Long before the current interest in local food initiatives, two residents of North Grenville were spreading the word on television across North America and encouraging people to find out more about where their food came from, and how to grow it. Anstace and Larry Esmonde-White were popular hosts of “From a Country Garden”, which ran on PBS for fourteen years from 1986, as well as regularly appearing on CBC television and radio programs. The wonderful thing about their long career in television was that it only began after they had retired to North Grenville after a most amazing life together.

Anstace was born at Broomfield, Dublin, Ireland. She and Larry first met each other when they met on a bridge in their native Ireland. Anstace was just 12 and Larry was 14 years old. When Larry died, just a few months short of his 96th birthday, they had been together for 82 years. Anstace graduated from Liverpool College for Young Ladies, and during World War II she worked at the Remount Depot, Melton Mowbray, England and in Cairo, Egypt for the Catholic Women’s League. She and Larry married in Mosul, Iraq, in 1944, where Larry was serving with the Poona Horse of the Indian Army. 

Theirs was a very happy marriage, full of adventure. After the war, they came to Canada, where Larry joined the Lord Strathcona Horse of the Canadian Army. Having served around the world, and across Canada, the pair finally retired and most couples would have started to take it easy at that point. But not Laurence George Patrick and Delliana Anstace Esmonde‑White.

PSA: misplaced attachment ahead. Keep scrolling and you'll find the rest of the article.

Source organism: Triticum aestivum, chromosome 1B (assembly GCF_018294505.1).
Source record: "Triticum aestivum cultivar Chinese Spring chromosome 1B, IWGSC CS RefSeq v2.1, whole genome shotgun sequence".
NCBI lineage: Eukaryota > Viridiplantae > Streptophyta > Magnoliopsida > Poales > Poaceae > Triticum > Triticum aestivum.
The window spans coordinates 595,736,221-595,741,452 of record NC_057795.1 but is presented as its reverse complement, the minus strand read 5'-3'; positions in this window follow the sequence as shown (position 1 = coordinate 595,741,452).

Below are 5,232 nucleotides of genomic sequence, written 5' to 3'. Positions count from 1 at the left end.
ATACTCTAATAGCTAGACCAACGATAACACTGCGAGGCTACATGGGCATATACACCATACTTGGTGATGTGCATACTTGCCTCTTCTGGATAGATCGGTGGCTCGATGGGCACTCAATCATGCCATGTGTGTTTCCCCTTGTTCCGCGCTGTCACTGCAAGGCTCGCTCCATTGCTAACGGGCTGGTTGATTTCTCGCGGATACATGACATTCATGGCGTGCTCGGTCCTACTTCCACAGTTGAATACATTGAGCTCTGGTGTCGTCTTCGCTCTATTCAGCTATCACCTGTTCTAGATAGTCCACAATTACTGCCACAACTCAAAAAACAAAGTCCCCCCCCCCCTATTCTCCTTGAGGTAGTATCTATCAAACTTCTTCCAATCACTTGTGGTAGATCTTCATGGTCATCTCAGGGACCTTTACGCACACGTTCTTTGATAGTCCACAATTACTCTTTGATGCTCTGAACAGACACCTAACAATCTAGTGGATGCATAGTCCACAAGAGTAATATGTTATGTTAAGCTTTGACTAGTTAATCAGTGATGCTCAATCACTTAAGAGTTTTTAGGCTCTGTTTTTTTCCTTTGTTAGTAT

In 1971, they bought Evergreen Farm, a stone farmhouse with five acres of land in North Grenville, and it was there that Anstace and Larry became international gardening celebrities, hosting gardening shows on CJOH in Ottawa, CBC nationally, and PBS internationally in “From a Country Garden”. The program was immensely successful and ran for 17 years.

CBC Gardening expert, Ed Lawrence, knew Anstace and gives her credit for promoting local foods long before it was popular: “She felt a value in growing your own, far, far before anybody else was a great advocate for growing their own food.” Anstace was the President of the Ottawa Horticultural Society. On the Edmonde-White Gardens website is a quote which sums up the couple’s approach:

“Growing our own food gives us an additional respect for what the land has provided for us. Equipped with this knowledge and respect, we more readily understand that the foods growing from the earth carry the exact nutrients that our bodies need to be healthy. Growing our food helps enforce the idea that our kitchens are our apothecaries.”

“Anstace and Larry resonated with audiences,” said WPBS director of production Tracy Duflo. “I don’t know if it was because they were a little bit older, because they were Canadian, because Anstace was just so darn cute, but audiences just loved her.”

There was international recognition too. There was an acknowledgement from the Government of Canada in 2006 for “outstanding contributions to the gardening world.” In the same year, the President of Ireland publicly noted their lifetime of achievement in gardening. Anstace died in August, 2016 at the age of 96. The couple left behind a legacy in the years of gardening advice and information they had passed on to people everywhere, in the role model they provided on the importance local, sustainable foods, and, most especially, in their children, grandchildren and great-grandchildren.


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